One of the least likely structures to be built of stone is a gymnasium, but the building above is the Recreation Hall (and sometime city offices) of Arco, Idaho. The Rec Hall was built as a WPA project in 1937 and 1938, and renovations including a new roof in the 1990s allow basketball and other activities to continue in the Rec Hall today.|
Another unusual feature of this building is that the stone is vesicular basalt. Basalt, or "lava-rock", is a dark volcanic rock formed when mafic magmas reach the earth surface and flow across the landscape. Magma, or molten mineral material, contains gases that usually escape to the atmosphere. However, sometimes the gases haven't time to escape and form bubbles or vesicles in the rock, making the porous or vesicular texture seen below.
Basalt is a very hard rock, and it presented many challenges for this building. One challenge during the construction process was that the WPA's masons couldn't hammer the basalt into regular blocks for a tightly fitting wall. Instead, they mortared the irregular stones together and then traced small "seams" in their mortar to give the appearance of tightly fitting stones. A challenge that continues today is that the porous basalt leaks a little water when it rains, so that moisture appears inside the walls. That could be a huge problem, but Arco gets only an average of about 10 inches (25 cm) of precipitation per year, some of it as snow, so the leakiness of this stone isn't the issue that it might be elsewhere.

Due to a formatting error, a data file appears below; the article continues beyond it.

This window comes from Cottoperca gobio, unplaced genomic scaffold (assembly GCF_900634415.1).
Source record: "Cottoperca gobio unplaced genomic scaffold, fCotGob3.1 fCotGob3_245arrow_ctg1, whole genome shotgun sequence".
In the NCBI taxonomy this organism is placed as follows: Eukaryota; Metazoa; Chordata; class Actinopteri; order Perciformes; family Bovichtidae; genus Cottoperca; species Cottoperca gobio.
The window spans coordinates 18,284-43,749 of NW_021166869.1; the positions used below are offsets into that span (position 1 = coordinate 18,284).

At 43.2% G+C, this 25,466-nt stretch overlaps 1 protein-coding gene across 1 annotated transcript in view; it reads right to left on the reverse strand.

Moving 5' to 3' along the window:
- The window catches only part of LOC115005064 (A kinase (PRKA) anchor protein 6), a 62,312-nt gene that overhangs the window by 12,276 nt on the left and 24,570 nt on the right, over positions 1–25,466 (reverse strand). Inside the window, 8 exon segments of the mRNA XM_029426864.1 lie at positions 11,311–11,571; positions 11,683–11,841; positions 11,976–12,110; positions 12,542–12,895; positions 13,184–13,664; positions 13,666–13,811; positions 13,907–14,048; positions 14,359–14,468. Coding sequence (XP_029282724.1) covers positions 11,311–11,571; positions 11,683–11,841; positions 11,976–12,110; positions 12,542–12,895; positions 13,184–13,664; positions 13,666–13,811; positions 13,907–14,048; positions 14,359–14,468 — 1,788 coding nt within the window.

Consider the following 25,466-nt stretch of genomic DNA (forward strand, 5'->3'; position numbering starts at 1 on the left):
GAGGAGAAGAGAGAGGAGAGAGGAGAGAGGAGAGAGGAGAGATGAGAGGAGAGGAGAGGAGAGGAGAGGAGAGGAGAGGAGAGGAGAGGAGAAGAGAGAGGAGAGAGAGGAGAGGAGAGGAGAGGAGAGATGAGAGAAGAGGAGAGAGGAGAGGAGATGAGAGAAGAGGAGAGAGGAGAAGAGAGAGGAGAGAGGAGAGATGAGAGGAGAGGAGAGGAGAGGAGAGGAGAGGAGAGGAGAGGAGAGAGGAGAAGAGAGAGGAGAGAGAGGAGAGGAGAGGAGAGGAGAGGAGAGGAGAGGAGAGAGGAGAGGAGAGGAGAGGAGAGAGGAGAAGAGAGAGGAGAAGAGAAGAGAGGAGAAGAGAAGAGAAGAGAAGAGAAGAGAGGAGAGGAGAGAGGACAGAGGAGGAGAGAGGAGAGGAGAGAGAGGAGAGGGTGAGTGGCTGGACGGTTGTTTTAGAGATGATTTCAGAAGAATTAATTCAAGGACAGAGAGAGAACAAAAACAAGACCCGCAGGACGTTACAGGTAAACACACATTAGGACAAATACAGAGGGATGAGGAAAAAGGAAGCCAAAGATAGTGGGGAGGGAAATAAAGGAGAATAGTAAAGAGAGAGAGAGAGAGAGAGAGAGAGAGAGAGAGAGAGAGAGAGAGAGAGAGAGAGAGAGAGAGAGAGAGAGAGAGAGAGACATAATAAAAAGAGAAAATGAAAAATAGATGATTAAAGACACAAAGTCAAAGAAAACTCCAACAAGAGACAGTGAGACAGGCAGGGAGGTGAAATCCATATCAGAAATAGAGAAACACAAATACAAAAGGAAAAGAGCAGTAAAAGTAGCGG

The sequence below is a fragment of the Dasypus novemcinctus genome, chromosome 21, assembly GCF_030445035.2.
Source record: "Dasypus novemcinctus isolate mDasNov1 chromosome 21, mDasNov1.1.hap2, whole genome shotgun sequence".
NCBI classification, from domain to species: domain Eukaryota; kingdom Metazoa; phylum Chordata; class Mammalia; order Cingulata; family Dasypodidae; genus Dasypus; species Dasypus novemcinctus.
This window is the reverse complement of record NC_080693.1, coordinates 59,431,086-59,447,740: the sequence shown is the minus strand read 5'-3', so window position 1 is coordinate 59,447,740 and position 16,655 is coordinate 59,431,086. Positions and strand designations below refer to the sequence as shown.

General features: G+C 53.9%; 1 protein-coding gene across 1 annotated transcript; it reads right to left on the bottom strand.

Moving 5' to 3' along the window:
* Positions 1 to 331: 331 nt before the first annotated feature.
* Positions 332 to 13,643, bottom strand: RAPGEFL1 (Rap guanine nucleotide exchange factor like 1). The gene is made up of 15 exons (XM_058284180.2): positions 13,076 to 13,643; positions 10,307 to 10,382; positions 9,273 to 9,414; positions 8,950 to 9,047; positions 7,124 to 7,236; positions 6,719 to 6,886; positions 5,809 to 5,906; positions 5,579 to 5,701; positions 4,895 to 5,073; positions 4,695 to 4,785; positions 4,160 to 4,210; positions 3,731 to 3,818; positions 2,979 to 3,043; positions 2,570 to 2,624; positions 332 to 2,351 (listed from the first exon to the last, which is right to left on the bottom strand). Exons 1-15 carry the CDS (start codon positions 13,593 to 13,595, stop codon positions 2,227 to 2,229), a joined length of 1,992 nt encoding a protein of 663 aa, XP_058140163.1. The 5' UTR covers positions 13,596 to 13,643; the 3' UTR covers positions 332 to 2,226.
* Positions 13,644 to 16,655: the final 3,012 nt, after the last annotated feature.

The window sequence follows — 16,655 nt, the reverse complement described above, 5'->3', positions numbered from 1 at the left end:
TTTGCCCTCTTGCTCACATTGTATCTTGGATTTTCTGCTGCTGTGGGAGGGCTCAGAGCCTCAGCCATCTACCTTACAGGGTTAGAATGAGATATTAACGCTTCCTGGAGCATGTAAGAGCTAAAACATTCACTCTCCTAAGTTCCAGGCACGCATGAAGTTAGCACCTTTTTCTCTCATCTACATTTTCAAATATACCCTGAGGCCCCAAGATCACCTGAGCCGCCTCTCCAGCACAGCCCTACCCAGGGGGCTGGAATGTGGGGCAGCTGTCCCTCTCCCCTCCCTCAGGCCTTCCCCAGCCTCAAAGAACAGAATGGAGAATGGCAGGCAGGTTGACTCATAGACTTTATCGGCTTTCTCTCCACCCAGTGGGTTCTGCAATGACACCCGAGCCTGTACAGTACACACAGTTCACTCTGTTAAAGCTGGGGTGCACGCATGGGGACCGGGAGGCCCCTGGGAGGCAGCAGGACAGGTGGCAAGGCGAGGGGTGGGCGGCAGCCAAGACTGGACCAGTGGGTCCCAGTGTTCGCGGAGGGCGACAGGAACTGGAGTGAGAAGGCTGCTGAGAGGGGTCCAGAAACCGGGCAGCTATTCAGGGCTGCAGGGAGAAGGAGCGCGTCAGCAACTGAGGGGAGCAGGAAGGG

|The gymnasium or red hall shown above is not unique in Arco - the church shown below is also built of basalt:|
The choice of this less-than-ideal stone for such an unusual building as the Rec Hall has everything to do with Arco's location. Arco sits at the edge of the Snake River Plain, which is covered with basalt flows that flooded the landscape (in fact, they're called "flood basalts"). The image just below shows Arco in the foreground and black expanses of flood basalt in the distance to the west (in the direction of Craters of the Moon National Monument, twenty miles to the west). Our Rec Hall is the nearest of three red-roofed buildings in a line on Arco's main street; the church's red roof is the most distant of the three.|
The final image below shows one of the basalt flows south of Arco. Arco sits at the foot of the mountain in the right background of the image. The outcrop shows the vesicular nature and irregular breakage of the basalt that made it such a challenge for the building above.|
Back to the Index for these pages